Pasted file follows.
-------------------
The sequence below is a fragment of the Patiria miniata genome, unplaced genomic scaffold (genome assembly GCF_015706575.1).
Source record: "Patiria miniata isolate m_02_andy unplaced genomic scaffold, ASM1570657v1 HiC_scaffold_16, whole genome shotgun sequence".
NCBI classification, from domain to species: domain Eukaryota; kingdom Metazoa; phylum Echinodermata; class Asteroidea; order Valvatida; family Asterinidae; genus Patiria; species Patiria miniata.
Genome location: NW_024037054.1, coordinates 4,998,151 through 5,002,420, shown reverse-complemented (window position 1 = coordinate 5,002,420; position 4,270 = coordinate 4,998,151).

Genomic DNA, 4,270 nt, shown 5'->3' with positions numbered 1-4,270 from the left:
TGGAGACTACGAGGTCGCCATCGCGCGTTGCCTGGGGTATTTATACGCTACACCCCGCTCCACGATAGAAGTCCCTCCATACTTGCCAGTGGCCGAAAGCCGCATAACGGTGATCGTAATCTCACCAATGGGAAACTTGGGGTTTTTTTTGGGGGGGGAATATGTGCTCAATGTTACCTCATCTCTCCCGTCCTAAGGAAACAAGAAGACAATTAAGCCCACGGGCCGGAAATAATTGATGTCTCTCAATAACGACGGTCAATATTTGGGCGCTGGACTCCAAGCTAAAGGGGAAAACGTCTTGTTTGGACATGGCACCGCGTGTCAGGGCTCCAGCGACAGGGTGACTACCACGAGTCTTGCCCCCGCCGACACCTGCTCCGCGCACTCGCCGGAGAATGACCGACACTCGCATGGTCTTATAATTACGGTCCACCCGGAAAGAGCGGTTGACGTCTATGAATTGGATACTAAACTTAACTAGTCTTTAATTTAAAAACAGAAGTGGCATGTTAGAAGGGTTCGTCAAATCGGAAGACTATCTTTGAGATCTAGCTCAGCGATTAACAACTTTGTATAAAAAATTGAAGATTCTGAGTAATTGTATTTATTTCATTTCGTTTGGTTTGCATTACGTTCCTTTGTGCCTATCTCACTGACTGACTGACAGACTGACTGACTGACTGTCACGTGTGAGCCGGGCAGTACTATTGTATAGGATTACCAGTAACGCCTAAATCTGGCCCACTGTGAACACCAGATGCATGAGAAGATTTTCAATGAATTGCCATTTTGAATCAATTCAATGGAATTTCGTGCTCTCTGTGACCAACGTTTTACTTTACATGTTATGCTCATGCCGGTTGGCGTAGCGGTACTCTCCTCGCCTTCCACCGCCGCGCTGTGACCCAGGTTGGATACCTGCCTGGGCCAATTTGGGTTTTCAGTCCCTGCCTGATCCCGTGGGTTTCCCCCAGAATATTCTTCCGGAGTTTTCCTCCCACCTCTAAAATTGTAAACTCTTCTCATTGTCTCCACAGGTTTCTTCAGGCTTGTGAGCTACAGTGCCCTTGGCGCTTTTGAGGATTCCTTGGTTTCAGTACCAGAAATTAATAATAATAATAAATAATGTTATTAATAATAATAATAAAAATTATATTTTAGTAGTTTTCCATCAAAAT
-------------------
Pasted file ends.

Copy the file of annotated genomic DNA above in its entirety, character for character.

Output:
The sequence below is a fragment of the Patiria miniata genome, unplaced genomic scaffold (genome assembly GCF_015706575.1).
Source record: "Patiria miniata isolate m_02_andy unplaced genomic scaffold, ASM1570657v1 HiC_scaffold_16, whole genome shotgun sequence".
NCBI classification, from domain to species: domain Eukaryota; kingdom Metazoa; phylum Echinodermata; class Asteroidea; order Valvatida; family Asterinidae; genus Patiria; species Patiria miniata.
Genome location: NW_024037054.1, coordinates 4,998,151 through 5,002,420, shown reverse-complemented (window position 1 = coordinate 5,002,420; position 4,270 = coordinate 4,998,151).

Genomic DNA, 4,270 nt, shown 5'->3' with positions numbered 1-4,270 from the left:
TGGAGACTACGAGGTCGCCATCGCGCGTTGCCTGGGGTATTTATACGCTACACCCCGCTCCACGATAGAAGTCCCTCCATACTTGCCAGTGGCCGAAAGCCGCATAACGGTGATCGTAATCTCACCAATGGGAAACTTGGGGTTTTTTTTGGGGGGGGAATATGTGCTCAATGTTACCTCATCTCTCCCGTCCTAAGGAAACAAGAAGACAATTAAGCCCACGGGCCGGAAATAATTGATGTCTCTCAATAACGACGGTCAATATTTGGGCGCTGGACTCCAAGCTAAAGGGGAAAACGTCTTGTTTGGACATGGCACCGCGTGTCAGGGCTCCAGCGACAGGGTGACTACCACGAGTCTTGCCCCCGCCGACACCTGCTCCGCGCACTCGCCGGAGAATGACCGACACTCGCATGGTCTTATAATTACGGTCCACCCGGAAAGAGCGGTTGACGTCTATGAATTGGATACTAAACTTAACTAGTCTTTAATTTAAAAACAGAAGTGGCATGTTAGAAGGGTTCGTCAAATCGGAAGACTATCTTTGAGATCTAGCTCAGCGATTAACAACTTTGTATAAAAAATTGAAGATTCTGAGTAATTGTATTTATTTCATTTCGTTTGGTTTGCATTACGTTCCTTTGTGCCTATCTCACTGACTGACTGACAGACTGACTGACTGACTGTCACGTGTGAGCCGGGCAGTACTATTGTATAGGATTACCAGTAACGCCTAAATCTGGCCCACTGTGAACACCAGATGCATGAGAAGATTTTCAATGAATTGCCATTTTGAATCAATTCAATGGAATTTCGTGCTCTCTGTGACCAACGTTTTACTTTACATGTTATGCTCATGCCGGTTGGCGTAGCGGTACTCTCCTCGCCTTCCACCGCCGCGCTGTGACCCAGGTTGGATACCTGCCTGGGCCAATTTGGGTTTTCAGTCCCTGCCTGATCCCGTGGGTTTCCCCCAGAATATTCTTCCGGAGTTTTCCTCCCACCTCTAAAATTGTAAACTCTTCTCATTGTCTCCACAGGTTTCTTCAGGCTTGTGAGCTACAGTGCCCTTGGCGCTTTTGAGGATTCCTTGGTTTCAGTACCAGAAATTAATAATAATAATAAATAATGTTATTAATAATAATAATAAAAATTATATTTTAGTAGTTTTCCATCAAAAT